Cameron House Lomond Wing, Loch Lomond




ARCHITECTURE: Commercial/Office/Hotel Building or Project




Cameron House Resort (Loch Lomond) Ltd


The desire for additional bedrooms was driven by high demand, as well as allowing the hotel to cater for larger events and corporate groups. In addition to the bedrooms, a loch-facing ballroom was also desired, as despite the hotels spectacular setting, the existing ballroom is located to the rear of the hotel with views limited to a small garden and the trees beyond. There was no connection to the loch nor the lawns which often accommodate wedding ceremonies when weather permits, something which often disappoints those wishing to hold events at the hotel given the stunning location. The extension was designed in such a way as to maximise views of the loch whilst achieving minimal disruption to the original hotel facilities. It was also designed to be in accordance with Loch Lomond National Park Authority guide for ‘Building Design and Place-making’ in terms of the massing approach and the buildings proposed materiality, with darker façade materials specifically selected in order to reduce the visual impact of the massing, allowing the extension to be viewed very much as ‘secondary’ in terms of hierarchy to the more historically important elements of the existing building. Now completed, 68 bedrooms are formed over the upper floors, connecting back to the main hotel at upper ground floor level. The 350 person ballroom and associated function areas are situated at lower ground floor, with direct access onto large external terrace spaces, allowing for events to spill out on to the surrounding lawns, providing spectacular views towards to the loch. Alongside the extension, the hotel re-purposed the historic walled garden space which had previously fallen into disuse and simply housed LPG tanks and a back-up generator. The space was partially used to accommodate the additional valet parking required on site, but the majority of the area was given over to a new landscaped garden. This aligned with the hotels aspirations to expand and upgrade the existing ‘Bramble Woods’ and the respective walking routes around the woodlands to west of the site. In utilising the space in such a way, the walls around the forgotten space were sensitively restored, new planting was introduced throughout, and any notable historic planting around the wall perimeter retained. As the new planting becomes further established, the space will become a quiet haven for guest wishing to sit and reflect within wonderfully landscaped setting.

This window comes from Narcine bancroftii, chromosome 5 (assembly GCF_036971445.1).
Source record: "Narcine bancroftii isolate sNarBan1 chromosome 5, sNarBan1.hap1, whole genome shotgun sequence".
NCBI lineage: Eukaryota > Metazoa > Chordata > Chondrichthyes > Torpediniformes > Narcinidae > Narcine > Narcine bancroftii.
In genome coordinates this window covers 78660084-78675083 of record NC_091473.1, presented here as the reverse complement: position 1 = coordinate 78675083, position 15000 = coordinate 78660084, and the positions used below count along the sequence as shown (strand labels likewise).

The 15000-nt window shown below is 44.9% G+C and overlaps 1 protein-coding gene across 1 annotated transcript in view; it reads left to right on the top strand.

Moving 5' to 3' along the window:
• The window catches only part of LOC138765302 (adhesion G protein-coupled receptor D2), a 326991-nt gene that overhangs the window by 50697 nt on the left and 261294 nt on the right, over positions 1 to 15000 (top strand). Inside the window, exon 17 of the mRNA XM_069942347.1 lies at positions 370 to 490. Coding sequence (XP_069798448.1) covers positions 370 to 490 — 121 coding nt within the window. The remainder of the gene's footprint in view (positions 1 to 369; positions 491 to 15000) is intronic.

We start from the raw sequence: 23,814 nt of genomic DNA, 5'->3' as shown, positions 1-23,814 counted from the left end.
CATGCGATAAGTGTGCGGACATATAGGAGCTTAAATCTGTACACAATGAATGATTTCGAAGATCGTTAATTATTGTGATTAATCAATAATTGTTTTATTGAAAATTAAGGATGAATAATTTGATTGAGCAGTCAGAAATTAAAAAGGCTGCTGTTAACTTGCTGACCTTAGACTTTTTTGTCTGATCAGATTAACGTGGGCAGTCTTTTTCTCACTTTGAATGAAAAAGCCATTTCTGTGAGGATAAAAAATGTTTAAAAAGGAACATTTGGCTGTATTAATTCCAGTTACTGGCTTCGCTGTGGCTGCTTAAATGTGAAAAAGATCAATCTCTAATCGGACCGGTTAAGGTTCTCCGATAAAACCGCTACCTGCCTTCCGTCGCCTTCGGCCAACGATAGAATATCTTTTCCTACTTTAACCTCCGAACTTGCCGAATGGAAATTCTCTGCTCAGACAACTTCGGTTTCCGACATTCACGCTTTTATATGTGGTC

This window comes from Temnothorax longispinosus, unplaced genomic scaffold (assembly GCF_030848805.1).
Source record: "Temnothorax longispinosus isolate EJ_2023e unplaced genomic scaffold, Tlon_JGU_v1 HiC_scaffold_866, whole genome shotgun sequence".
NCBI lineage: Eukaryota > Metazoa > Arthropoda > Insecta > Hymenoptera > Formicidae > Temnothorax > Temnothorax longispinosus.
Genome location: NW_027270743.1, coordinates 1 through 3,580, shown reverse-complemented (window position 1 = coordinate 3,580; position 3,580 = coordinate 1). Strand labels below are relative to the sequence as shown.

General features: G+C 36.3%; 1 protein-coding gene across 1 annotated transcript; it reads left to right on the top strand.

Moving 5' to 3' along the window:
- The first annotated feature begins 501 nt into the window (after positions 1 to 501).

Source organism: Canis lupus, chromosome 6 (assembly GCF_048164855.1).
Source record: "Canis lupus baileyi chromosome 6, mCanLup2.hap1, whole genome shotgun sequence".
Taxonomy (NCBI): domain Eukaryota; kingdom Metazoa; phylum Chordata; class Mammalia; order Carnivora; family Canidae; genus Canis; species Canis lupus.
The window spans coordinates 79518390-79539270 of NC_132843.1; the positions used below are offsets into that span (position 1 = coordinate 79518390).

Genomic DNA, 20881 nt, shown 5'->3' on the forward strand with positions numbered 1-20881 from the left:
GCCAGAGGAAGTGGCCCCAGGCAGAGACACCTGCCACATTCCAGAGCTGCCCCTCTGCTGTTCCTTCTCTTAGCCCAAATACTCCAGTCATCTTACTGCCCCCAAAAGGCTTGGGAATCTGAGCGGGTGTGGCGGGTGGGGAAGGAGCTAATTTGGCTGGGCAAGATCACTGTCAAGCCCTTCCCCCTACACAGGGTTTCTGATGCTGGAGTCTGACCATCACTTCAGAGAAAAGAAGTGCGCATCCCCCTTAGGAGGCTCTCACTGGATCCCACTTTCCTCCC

Cameron House